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On December 12, the Board of Supervisors revisited the Oak & Tree protection ordinances that will give broad legal protections to our county’s trees and oak woodlands. We are so thankful for the community sending in letters, emails, and coming out to show their support for these critical ordinances at the meeting.

Despite our work towards the passage of these landmark ordinances, the Board of Supervisors has decided to delay their final vote until next year to allow for further deliberation. While this postponement is certainly a setback in our ongoing efforts to secure vital protections for our county’s forest resources, it’s important to recognize a significant achievement that emerged from this meeting.

In a notable move, the Board passed a moratorium on the cutting of trees and oaks across Sonoma County. This interim measure is a critical step in safeguarding our natural environment, albeit temporarily, until the ordinances are revisited. The moratorium allows for certain exemptions, primarily focusing on fire preparedness and the removal of hazardous trees.

We acknowledge and appreciate the support of the majority of the Supervisors in passing this moratorium. It is worth noting that all Supervisors, with the exception of Supervisor Rabbitt, voted in favor of this interim protection. This decision, though not the complete fulfillment of our advocacy goals, is a testament to the power of community action and the importance of persistent advocacy.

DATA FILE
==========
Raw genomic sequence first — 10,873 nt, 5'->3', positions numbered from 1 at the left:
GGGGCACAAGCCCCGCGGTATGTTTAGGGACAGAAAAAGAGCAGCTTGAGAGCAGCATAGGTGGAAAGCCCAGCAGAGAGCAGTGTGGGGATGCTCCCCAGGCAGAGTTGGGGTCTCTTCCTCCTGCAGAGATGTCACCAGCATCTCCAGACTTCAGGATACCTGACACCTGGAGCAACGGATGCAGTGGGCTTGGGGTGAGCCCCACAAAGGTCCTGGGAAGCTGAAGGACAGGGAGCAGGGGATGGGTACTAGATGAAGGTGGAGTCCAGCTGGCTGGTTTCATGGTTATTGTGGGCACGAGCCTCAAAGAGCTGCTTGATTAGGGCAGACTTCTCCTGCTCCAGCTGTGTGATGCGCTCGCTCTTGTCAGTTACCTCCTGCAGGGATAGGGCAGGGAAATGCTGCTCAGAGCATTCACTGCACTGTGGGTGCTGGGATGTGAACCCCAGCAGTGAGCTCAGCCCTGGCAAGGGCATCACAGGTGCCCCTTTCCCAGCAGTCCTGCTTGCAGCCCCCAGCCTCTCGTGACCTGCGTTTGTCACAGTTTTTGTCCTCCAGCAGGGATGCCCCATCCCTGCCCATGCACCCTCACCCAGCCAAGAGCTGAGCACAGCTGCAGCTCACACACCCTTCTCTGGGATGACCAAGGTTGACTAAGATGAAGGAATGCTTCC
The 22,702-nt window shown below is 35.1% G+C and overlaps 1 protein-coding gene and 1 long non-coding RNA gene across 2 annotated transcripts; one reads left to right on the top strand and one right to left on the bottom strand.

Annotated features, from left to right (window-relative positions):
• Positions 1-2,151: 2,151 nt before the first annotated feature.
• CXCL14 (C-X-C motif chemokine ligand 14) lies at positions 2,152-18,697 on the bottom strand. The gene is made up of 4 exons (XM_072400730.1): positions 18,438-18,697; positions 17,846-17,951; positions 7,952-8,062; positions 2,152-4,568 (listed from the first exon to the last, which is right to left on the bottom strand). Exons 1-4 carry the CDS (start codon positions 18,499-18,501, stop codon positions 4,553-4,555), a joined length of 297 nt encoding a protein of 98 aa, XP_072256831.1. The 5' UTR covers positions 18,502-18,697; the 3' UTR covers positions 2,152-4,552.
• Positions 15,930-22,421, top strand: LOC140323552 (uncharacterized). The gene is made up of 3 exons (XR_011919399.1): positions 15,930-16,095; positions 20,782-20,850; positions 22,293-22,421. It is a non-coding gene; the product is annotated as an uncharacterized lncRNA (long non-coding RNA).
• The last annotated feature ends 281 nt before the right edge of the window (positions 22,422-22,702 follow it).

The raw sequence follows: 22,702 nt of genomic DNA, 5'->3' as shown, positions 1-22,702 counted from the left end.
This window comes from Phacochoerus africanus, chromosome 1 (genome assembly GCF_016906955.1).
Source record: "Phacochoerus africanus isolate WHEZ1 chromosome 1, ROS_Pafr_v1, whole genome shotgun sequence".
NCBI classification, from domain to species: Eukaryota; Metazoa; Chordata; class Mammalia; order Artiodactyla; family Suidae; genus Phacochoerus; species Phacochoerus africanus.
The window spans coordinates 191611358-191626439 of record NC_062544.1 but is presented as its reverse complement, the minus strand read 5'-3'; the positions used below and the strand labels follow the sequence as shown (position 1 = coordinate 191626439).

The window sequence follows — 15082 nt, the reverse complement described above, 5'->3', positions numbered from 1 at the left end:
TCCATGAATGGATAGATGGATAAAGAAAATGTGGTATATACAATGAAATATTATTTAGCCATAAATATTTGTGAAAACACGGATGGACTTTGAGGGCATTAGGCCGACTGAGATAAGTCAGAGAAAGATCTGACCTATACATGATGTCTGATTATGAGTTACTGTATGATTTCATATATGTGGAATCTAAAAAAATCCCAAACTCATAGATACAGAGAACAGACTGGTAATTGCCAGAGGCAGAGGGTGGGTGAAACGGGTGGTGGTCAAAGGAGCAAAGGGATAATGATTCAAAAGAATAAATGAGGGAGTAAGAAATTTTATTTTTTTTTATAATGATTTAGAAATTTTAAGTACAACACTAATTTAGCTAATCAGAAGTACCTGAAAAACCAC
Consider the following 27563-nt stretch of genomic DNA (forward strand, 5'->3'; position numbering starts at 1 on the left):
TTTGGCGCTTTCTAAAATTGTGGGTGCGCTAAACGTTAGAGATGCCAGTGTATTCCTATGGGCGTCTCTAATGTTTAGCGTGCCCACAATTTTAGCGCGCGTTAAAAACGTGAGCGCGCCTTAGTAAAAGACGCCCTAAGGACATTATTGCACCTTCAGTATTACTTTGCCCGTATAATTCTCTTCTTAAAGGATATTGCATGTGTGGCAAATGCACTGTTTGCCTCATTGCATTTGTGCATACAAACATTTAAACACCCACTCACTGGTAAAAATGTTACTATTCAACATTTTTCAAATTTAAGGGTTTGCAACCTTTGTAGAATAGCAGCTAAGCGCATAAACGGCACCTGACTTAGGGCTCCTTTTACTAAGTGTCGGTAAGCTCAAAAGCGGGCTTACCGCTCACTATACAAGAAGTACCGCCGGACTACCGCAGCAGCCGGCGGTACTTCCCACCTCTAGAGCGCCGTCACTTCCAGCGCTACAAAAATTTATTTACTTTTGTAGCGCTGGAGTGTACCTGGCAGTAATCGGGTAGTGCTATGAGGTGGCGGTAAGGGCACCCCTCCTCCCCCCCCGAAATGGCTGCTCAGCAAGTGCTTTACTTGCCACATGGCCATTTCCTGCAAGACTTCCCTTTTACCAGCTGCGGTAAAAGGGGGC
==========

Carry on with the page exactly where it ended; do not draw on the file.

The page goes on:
As we look forward to the next year, we remain committed to our mission of ensuring the enactment of the Tree and Oak Protection Ordinances. We believe these ordinances are essential for ecological integrity, fighting climate change locally, and preserving the natural beauty of Sonoma County for current and future generations.

We encourage our members and supporters to stay engaged, continue voicing their support, and prepare for the next phase of the fight as we work towards securing a sustainable future for our county’s precious natural resources.

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California’s storied history of environmental leadership is punctuated by its constant battle with prolonged droughts and the challenges they bring. Historically, in a bid to combat these water shortages, synthetic turf emerged as a stop-gap solution, offering a green facade with seemingly minimal water requirements. Its low-maintenance and water-saving benefits made it an attractive option for school districts and municipalities alike. This perspective was coodified during the tenure of then Governor Jerry Brown, who supported a law prohibiting cities and counties from banning synthetic grass.

However, as more information surfaced about the potential environmental and health risks of synthetic turf, especially the harmful presence of “forever chemicals” or PFAS, California’s priorities began to shift. These chemicals, linked to severe health risks and environmental contamination, became a cause for concern among health experts, environmentalists, and the community. Addressing this rising concern, Assembly Bill 1423 was introduced, aiming to ban PFAS in artificial turf. Many anticipated that Gov. Gavin Newsom would provide a decisive response against these harmful chemicals. However, in a twist, Gov. Newsom vetoed the bill, citing concerns over regulatory compliance and enforcement.